Split Second Timing
Forms, tests and apps. The new essential travel aspects for late summer 2021. But worth it to finally be in Croatia again and taking the airport bus to the city on a rainy afternoon.
The first part of the holiday was our 3 night city break in Split and we had opted for an Airbnb in the Veli Varoš district. Convenient for the city’s charms, also a residential area.
The only niggle was the late night and early morning rattle of wheelie cases on the cobblestones outside. Otherwise, quiet and spacious with a terrace for breakfast.
Dinner in nearby Articok.
The rain cleared as we explored the local food markets and had coffee on the riva.
We were both reading a book by an American who married a Croatian girl and enjoying his insights into traditions, norms and culture shock. We leaned into the laid-back Dalmatian vibe, the fjaka feelings of summer on the coast. Split is a city of glistening white cobblestones (slippy), tiny old ladies, pigeons, nuns, ice cream shops and, (even in 2021), cruise ship crowds.
The narrow alleys around Diocletian’s Palace were busy enough to be avoided and we dodged around them waiting for the Mothership to sound its horn and call the passengers back to the monstrosity in the harbour. Then we had some peace to explore again.
Sometimes Split feels as though it has pocket time warps of 1978. Such as the Playboy magazines David was offered in the barber shop, the scarves of the grannies and the musician in the restaurant who was fond of John Denver.
Dinner in Zinfandel’s Wine bar. Did the zinfandel grape variety get to California via a Croatian immigrant wine grower? Probably not, said the wine bar owner as he put together a selection of pours for us. But Croatians love a good story.
On the Marjans of the City
The great green hill of Split stretched upwards from our apartment and was an area we had only touched on in previous trips. Memorably by Segway. Today we went more conventionally and by following the coast along rather than the more usual climb up the steps to the viewpoint.
The coastal path took us past the superyachts in the harbour. Small ones today. Then a large water polo stadium and after this the path feels more rural. We stopped for a coffee at the family beach, Obojena but then went on to have a lunch at the more Ibiza-esque Joe’s beach bar on Kašjuni. Busy mainly with local families but enough space to spread a towel and enjoy a swim.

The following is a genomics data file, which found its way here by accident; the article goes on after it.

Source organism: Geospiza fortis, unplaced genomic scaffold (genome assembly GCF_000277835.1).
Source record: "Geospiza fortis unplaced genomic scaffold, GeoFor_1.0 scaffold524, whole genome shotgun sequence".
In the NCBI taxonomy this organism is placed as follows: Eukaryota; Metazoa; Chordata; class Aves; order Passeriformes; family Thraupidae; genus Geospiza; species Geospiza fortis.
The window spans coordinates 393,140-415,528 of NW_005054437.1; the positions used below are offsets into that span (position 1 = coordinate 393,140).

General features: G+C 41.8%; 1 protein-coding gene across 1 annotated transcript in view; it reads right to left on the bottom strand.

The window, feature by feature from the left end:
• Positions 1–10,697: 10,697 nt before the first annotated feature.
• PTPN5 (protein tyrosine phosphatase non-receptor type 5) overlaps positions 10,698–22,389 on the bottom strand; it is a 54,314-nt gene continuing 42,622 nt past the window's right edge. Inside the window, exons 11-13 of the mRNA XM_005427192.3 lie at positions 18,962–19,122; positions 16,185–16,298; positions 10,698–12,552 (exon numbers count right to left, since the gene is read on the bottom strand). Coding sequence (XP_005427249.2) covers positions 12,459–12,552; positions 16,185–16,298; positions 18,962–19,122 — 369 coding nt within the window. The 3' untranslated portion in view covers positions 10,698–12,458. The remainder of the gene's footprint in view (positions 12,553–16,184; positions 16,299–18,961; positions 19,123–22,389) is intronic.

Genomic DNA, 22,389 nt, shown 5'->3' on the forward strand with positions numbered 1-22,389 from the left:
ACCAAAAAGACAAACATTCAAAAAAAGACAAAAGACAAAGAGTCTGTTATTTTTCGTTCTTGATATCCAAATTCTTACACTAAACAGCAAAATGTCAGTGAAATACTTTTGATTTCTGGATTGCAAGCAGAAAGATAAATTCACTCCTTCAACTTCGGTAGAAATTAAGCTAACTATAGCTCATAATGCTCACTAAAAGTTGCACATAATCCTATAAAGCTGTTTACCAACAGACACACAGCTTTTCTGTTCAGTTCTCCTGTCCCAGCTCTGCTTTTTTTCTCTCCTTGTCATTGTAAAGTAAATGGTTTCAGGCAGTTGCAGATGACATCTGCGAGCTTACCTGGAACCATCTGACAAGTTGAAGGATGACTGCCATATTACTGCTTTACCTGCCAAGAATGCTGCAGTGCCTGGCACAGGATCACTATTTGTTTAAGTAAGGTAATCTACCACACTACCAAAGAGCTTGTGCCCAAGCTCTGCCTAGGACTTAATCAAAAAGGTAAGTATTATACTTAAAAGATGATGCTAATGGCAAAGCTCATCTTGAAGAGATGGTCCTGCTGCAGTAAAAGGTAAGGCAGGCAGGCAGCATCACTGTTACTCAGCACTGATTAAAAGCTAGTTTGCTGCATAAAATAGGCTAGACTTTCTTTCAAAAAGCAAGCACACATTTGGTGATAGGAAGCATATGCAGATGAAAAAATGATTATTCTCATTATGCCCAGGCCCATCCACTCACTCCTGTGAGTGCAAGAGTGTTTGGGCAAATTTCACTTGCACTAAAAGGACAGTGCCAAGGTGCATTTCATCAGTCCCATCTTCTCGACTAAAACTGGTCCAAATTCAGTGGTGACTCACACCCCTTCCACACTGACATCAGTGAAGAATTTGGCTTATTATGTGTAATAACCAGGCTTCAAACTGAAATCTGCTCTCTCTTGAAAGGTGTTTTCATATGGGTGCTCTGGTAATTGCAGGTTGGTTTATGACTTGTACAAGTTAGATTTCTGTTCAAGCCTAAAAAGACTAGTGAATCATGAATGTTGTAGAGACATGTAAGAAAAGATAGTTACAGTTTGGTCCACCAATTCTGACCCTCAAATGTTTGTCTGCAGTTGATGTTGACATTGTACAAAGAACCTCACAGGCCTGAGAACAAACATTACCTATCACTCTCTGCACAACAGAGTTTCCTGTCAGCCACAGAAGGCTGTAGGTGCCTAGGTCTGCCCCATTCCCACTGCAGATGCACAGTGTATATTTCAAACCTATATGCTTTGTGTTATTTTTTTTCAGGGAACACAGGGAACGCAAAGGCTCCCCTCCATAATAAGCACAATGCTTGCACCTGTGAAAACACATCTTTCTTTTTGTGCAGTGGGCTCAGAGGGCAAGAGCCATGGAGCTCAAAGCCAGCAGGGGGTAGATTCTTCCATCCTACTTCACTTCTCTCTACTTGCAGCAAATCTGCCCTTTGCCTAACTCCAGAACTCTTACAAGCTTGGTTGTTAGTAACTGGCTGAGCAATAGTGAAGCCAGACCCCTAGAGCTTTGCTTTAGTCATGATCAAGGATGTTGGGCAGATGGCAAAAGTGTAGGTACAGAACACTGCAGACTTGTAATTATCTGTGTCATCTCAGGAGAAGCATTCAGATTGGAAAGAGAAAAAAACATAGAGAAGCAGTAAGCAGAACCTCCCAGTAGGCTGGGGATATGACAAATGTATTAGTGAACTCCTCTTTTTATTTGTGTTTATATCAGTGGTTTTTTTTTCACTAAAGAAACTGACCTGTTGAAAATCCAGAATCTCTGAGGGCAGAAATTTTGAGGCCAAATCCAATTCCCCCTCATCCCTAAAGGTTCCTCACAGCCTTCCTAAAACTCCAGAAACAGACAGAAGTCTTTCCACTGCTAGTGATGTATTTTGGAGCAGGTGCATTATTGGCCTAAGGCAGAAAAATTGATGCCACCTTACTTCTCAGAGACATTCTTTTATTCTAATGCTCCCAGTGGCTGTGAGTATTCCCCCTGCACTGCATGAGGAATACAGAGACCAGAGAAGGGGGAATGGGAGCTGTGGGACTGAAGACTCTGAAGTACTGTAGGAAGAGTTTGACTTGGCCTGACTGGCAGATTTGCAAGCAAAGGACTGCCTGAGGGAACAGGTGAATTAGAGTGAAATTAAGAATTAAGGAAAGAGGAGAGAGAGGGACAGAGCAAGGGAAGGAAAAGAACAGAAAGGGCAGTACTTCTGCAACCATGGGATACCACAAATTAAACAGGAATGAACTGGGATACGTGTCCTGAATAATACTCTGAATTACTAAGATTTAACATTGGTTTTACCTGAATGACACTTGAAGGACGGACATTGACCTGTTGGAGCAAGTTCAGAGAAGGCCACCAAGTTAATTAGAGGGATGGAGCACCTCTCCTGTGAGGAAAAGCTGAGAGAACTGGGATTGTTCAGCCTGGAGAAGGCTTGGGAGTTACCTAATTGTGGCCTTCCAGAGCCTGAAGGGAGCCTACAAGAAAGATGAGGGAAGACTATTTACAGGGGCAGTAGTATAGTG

Dinner in Chops Grills, close to the apartment.
Brač Island life
Stage 2 of the trip was 5 nights on the island of Brač with R and A. We hired a car from Nova at the harbour and easily located the villa in the tiny village of Splitska.
We had no trouble finding the house on the riva as the riva is practically the only street. It reminded us of our beloved Lumbarda on Korčula, but is perhaps only a third of the size.
Toni and his wife lived in the lower part of the house and were excellent hosts. The house was everything we expected from the listing and more with the most idyllic outdoor spaces that were hard to leave.
We had 5 days of bliss with a mix of exploring nearby towns and enjoying the peace of Splitska and the house. We had a morning coffee and chat at the restaurant Vila Marija each day and ate there alternate nights. Mornings were the time for the hummingbird moth although they are too speedy to photograph.
We liked to go out in the car in the mornings, have a coffee in a pretty town and then a swim somewhere in that vicinity before relaxing at our villa in the afternoons.
This took us to the Olive Oil museum of Škrip and the beach of Lovrečina , the stone -carving town of Pučišća and the manicured town of Sutivan.
Sutivan has a statue of a girl pointing to the cat in the church tower, a local legend.
We tasted olive oils, sought out ice creams, ate squid ink pizzas and risottos, floated on a pink flamingo called Domingo, swam in the warmest, bluest seas you can possibly imagine and just chilled. We ate a lot of paprika crisps and watched the waves lap below the villa in the mellow evening light.
As R said in Pučišća , how can a place so pretty be so quiet in the summer season?
We gave Bol a miss having been there once on a day trip from Korčula .The famous Zlatni Rat had not charmed us. Too busy and windy and a Yacht Week vibe. The north of Brač island is more peaceful and even our 5 days were not long enough to properly see all the little towns and soak it up.
Toni the villa owner bought fish and cooked a Croatian style barbecue for us. A memorable meal and a chance to hear about life on Brač . We aired our only grumble, the Splitska church bells which rang every half hour to torture us through the night. Toni shrugged. The parish priest lives in Supetar and it does not bother him. The Catholic Church still has much influence in rural Croatia.
Flavours of Zadar
Zadar and northern Dalmatia was new territory for us. Our Splitska host had told us that things are different up there, but was vague as to exactly how.